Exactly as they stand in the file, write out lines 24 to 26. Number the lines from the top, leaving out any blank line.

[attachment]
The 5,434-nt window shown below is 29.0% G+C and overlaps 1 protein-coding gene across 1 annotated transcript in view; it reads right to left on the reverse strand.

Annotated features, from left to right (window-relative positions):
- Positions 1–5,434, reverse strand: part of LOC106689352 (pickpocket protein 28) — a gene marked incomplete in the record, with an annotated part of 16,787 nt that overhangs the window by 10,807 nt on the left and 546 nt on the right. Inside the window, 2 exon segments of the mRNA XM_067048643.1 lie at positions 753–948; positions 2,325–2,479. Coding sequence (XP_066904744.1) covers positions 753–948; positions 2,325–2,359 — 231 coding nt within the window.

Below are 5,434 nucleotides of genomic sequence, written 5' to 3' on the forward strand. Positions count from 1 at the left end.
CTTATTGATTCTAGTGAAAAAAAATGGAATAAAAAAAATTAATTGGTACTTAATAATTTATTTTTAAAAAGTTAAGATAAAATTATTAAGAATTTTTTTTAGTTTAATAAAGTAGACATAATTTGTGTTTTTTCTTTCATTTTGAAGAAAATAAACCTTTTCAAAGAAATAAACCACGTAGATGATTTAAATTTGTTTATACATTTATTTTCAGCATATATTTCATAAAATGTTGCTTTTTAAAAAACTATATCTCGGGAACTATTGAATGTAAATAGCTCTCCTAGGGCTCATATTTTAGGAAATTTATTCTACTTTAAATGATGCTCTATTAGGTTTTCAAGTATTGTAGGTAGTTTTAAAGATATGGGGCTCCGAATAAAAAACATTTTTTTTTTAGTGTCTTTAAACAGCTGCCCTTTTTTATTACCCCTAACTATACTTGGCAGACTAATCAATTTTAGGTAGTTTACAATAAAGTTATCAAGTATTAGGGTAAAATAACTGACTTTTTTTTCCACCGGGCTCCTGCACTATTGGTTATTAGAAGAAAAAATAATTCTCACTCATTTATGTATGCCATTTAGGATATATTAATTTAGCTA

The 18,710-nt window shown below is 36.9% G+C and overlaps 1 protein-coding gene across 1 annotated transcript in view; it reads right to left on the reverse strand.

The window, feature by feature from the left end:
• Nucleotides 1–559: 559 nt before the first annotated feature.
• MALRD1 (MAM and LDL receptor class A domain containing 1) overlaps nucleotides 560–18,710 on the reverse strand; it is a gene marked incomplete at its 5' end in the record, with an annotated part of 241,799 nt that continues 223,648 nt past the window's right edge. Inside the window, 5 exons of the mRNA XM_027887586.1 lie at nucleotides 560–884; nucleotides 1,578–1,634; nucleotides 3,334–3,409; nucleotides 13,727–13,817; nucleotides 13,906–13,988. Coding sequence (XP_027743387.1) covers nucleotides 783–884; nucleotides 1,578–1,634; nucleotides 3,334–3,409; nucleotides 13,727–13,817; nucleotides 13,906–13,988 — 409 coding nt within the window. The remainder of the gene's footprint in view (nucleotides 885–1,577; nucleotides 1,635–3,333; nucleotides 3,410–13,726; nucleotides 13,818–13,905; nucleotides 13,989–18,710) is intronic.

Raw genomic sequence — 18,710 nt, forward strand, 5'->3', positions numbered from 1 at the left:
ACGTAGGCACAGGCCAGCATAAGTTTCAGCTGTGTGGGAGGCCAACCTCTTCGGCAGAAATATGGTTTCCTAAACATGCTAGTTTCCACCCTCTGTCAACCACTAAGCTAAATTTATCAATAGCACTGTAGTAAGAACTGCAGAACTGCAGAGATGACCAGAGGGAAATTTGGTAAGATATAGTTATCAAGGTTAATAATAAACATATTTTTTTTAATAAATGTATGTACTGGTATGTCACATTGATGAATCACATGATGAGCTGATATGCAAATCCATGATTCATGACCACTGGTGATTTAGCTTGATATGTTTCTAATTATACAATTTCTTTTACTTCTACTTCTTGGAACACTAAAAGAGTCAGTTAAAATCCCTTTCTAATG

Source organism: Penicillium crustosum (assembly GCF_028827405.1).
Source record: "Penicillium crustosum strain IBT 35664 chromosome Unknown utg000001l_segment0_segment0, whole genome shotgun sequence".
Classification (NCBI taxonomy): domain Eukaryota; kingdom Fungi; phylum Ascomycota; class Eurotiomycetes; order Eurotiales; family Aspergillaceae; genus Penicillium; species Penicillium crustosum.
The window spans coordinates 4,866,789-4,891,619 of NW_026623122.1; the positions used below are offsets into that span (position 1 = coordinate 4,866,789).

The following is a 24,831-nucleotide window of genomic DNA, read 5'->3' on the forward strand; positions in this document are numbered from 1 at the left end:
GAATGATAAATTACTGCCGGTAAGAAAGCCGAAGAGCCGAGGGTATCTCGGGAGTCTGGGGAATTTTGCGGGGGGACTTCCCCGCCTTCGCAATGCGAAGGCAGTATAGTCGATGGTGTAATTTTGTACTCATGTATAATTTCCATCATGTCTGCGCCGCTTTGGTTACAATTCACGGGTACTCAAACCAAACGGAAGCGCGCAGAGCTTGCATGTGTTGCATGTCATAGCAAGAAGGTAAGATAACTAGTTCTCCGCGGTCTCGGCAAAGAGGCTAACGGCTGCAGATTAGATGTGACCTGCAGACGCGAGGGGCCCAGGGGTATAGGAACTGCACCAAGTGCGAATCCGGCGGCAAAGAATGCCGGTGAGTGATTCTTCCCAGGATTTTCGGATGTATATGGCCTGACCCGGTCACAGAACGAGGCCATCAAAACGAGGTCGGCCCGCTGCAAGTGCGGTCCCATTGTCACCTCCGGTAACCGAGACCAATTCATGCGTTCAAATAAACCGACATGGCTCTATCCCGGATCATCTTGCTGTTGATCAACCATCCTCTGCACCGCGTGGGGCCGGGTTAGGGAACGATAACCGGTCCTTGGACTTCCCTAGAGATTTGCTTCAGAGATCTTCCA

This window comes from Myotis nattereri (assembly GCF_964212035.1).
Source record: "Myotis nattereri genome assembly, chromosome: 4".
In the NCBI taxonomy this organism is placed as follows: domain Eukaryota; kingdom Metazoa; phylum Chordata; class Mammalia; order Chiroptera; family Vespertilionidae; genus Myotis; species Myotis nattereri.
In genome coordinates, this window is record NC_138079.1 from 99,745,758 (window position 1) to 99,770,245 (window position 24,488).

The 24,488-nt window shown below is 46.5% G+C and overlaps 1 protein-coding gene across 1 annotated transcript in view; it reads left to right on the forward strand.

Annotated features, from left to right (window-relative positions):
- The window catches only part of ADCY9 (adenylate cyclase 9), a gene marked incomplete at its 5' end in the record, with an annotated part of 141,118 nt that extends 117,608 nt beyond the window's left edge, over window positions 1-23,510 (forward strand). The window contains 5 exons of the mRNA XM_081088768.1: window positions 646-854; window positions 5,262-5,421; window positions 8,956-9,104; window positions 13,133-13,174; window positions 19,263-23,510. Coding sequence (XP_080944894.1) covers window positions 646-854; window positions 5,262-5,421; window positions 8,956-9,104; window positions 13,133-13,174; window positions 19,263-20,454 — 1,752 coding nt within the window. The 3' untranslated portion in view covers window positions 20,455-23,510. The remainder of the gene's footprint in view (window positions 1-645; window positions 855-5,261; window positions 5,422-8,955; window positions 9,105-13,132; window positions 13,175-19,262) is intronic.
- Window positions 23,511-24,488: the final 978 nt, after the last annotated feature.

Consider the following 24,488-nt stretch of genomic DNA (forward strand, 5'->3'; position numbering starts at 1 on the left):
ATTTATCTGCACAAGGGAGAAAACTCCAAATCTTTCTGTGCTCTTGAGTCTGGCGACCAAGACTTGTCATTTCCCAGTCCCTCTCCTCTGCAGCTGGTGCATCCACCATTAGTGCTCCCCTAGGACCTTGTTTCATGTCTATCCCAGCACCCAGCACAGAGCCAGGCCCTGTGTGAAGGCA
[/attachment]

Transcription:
- The window catches only part of ADCY9 (adenylate cyclase 9), a gene marked incomplete at its 5' end in the record, with an annotated part of 141,118 nt that extends 117,608 nt beyond the window's left edge, over window positions 1-23,510 (forward strand). The window contains 5 exons of the mRNA XM_081088768.1: window positions 646-854; window positions 5,262-5,421; window positions 8,956-9,104; window positions 13,133-13,174; window positions 19,263-23,510. Coding sequence (XP_080944894.1) covers window positions 646-854; window positions 5,262-5,421; window positions 8,956-9,104; window positions 13,133-13,174; window positions 19,263-20,454 — 1,752 coding nt within the window. The 3' untranslated portion in view covers window positions 20,455-23,510. The remainder of the gene's footprint in view (window positions 1-645; window positions 855-5,261; window positions 5,422-8,955; window positions 9,105-13,132; window positions 13,175-19,262) is intronic.
- Window positions 23,511-24,488: the final 978 nt, after the last annotated feature.

Consider the following 24,488-nt stretch of genomic DNA (forward strand, 5'->3'; position numbering starts at 1 on the left):